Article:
Ayn Rand's personal life was an unmitigated disaster, fueled by personality cultists who literally, legally, changed their names in tribute to her and her fiction, whom she alternately possessively clutched to herself or expelled in purges worthy of Josef Stalin. Read the rest
A classic Mallory Ortberg humor column sets out a day in the life of an "empowered female heroine," a fictional staple on whom society (and literature) project a huge amount of aspirational demands. Read the rest
Anyone who's paid close attention knows that the series should really be called "Hermoine Granger and the Repeated Rescue of the Lazy, Glory-Hogging Boys," but as usual, Mallory Ortberg (previously) brings it all home with some scathing and witty fanfic: Read the rest
Mallory Ortberg expertly skewers the weird de-cluttering dogma of Marie Kondo's bestselling Life-Changing Magic of Tidying Up: "It’s important to be very rich but have almost no items in your home." Read the rest
Mallory Ortberg on The Toast: 10. "I used to like your work, but I don't now. Have you considered doing the things I like again?" (via Kottke) Read the rest
The New Yorker's "Ayn Rand Reviews Children’s Movies" is less funny than it should be (most of the jokes are pretty obvious), but it's not bad. Read the rest
kids, Ralph Wiggum is the only child on the Simpsons, full of childishness that's endearing and true. Read the rest
In a beautiful essay on The Toast, Mallory Ortberg argues that while Bart, Lisa and Millhouse are
Mallory Ortberg interviews her little brother, a physicist, about the scientific documentary, The Core. Read the rest
At The Toast, Mallory Ortberg has a list of films from the 1920s and 30s — prior to the widespread adoption of the Hollywood Production Code and its morality guidelines — that are actually worth tracking down through Amazon, Netflix, and other sources.
Most of the movies made during this era have been lost, and not all of those that survived are timeless classics. Studios were still figuring out what worked in a talking picture and what didn’t, so there’s lots of problems with pacing — some movies waste several minutes on dead air in scenes that would have been cut entirely just a few years later. Serious technical issues dog the crop from 1928-1930, too; there’s one film where every time you see a character holding a piece of paper, it’s soaking wet because at the time there was no other way to keep from picking up every crackle and rustle of a dry sheet of paper with the microphones. So there are more than a few pre-Code films that have been deservedly forgotten.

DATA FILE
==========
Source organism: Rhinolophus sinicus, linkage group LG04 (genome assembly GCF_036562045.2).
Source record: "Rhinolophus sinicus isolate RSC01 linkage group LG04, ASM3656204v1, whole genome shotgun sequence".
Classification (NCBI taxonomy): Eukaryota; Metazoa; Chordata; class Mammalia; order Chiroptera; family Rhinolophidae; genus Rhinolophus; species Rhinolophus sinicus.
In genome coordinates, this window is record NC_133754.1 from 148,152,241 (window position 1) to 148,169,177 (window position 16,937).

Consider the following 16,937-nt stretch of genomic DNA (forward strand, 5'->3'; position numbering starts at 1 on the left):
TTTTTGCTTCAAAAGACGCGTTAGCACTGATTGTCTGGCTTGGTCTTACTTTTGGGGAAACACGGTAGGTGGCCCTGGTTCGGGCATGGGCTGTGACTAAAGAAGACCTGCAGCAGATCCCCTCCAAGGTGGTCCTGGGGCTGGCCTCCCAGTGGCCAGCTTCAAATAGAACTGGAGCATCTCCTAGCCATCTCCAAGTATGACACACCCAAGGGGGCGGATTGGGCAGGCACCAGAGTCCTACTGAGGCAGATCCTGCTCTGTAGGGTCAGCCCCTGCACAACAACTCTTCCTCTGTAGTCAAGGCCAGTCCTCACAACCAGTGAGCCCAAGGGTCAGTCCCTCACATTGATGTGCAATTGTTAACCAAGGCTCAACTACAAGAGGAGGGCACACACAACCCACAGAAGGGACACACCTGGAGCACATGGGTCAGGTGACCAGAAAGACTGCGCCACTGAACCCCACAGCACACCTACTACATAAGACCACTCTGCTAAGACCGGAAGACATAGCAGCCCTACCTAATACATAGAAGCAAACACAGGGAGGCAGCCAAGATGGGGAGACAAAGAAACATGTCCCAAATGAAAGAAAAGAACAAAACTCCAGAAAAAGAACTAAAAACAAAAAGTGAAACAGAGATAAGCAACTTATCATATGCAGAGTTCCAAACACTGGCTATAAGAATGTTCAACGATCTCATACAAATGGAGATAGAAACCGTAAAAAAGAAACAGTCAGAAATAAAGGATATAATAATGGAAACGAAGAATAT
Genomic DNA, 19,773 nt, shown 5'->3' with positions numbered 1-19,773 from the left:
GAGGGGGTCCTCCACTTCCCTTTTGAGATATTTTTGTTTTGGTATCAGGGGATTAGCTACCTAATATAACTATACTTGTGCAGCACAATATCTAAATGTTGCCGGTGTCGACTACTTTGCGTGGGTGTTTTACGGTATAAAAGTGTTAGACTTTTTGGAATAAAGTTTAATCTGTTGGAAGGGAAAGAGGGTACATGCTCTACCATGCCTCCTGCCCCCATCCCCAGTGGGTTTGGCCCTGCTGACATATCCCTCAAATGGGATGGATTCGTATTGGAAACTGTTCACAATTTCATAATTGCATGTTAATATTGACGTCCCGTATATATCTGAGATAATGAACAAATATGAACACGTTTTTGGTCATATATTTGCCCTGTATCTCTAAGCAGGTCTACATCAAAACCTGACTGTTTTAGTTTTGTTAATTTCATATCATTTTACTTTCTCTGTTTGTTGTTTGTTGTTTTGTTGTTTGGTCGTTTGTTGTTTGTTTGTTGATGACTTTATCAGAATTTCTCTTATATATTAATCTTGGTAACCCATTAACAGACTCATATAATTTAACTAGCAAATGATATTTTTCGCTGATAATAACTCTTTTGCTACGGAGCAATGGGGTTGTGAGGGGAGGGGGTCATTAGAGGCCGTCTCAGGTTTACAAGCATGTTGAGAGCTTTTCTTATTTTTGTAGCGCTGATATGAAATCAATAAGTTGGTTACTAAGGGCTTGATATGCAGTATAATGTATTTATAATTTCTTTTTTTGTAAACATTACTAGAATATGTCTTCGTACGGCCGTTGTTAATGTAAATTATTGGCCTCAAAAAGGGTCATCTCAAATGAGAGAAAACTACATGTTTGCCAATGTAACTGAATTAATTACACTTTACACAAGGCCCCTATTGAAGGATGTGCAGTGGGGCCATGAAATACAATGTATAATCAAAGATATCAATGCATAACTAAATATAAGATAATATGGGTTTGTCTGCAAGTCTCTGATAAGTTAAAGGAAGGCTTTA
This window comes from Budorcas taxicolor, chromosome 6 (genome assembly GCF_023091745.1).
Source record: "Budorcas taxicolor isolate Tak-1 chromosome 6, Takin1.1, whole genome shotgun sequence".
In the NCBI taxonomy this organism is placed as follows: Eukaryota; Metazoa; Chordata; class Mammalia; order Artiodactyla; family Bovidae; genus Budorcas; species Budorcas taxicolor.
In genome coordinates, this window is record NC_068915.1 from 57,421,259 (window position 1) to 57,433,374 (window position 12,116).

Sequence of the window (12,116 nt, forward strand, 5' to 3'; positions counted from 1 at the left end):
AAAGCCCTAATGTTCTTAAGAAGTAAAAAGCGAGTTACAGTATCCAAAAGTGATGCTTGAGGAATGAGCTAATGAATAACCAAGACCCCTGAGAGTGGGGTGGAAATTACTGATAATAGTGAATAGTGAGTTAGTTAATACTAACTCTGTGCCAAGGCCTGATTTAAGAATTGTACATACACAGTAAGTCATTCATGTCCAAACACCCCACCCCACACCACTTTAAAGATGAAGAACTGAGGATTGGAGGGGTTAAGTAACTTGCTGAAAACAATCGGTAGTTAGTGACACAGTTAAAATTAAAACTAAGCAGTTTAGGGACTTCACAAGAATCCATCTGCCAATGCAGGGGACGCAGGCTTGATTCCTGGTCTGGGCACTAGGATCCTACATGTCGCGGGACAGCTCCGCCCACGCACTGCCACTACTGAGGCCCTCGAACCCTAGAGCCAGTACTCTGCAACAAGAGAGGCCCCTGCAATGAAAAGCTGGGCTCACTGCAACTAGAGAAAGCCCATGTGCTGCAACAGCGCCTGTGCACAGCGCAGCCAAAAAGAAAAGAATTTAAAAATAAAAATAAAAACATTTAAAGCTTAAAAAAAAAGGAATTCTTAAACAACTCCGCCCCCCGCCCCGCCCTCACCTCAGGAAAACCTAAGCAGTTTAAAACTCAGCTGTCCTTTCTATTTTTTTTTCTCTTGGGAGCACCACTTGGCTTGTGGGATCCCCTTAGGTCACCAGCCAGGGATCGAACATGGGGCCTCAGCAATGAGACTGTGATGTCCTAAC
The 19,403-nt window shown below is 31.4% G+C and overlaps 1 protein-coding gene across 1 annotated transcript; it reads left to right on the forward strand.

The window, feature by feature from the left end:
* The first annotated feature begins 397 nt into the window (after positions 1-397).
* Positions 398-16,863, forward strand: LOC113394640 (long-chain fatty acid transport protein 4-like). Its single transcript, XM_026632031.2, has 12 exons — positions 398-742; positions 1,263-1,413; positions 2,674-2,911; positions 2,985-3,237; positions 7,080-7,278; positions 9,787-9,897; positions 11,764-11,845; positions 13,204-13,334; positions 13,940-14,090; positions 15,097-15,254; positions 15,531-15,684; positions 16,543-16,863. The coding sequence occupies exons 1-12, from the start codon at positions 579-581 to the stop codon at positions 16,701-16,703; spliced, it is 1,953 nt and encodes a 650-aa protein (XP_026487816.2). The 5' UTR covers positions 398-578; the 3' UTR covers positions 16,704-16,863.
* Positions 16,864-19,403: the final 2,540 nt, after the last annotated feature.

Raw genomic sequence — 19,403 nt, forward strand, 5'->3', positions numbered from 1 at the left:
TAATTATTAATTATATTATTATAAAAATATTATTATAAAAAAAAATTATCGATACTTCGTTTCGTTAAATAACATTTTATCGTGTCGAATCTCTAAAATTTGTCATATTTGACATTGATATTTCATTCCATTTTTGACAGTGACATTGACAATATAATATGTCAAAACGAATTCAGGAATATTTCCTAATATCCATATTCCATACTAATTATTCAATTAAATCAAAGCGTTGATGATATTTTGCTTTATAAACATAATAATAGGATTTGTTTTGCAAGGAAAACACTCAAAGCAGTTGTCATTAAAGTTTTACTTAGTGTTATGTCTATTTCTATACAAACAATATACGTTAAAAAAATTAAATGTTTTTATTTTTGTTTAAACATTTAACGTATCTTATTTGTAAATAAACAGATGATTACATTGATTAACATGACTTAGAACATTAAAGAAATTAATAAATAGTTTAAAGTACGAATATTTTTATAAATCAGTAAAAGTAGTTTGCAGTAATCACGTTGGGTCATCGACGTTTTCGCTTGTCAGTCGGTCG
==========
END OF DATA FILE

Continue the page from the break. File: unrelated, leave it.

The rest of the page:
That said, Ortberg offers up a nice accounting of the ones you should check out, arranged in categories such as "Worth Watching For Any Reason", "If You Want To Get Into Pre-Civil-Rights-Era Racial Dynamics", "Worth It For the Titles Alone", and "If You Want To Take A Deeply Uncomfortable Journey To Another Time" (which hits all the fun horrible things of the past not covered by the racial dynamics category). Read the rest
Here's a nice use of science fiction's trick of describing cherished human behaviors and institutions through the ironic distance of an alien observer: Mallory Ortberg's short story Erotica Written By An Alien Pretending Not To Be Horrified By The Human Body: Read the rest
High concept from the Hairpin's Mallory Ortberg: "Text-messages from a ghost:"
hey im gaunting you ok
Do you mean haunting
yeah sorry i don’t have any fingers
so im poltergeisting a stick to help me text this
Who is this?
oh sorry im a ghost
So do you live inside this phone
yeah kind of
Text Messages From a Ghost
(via Making Light)
(Image: Ghost Dance Texture, a Creative Commons Attribution (2.0) image from oddsock's photostream) Read the rest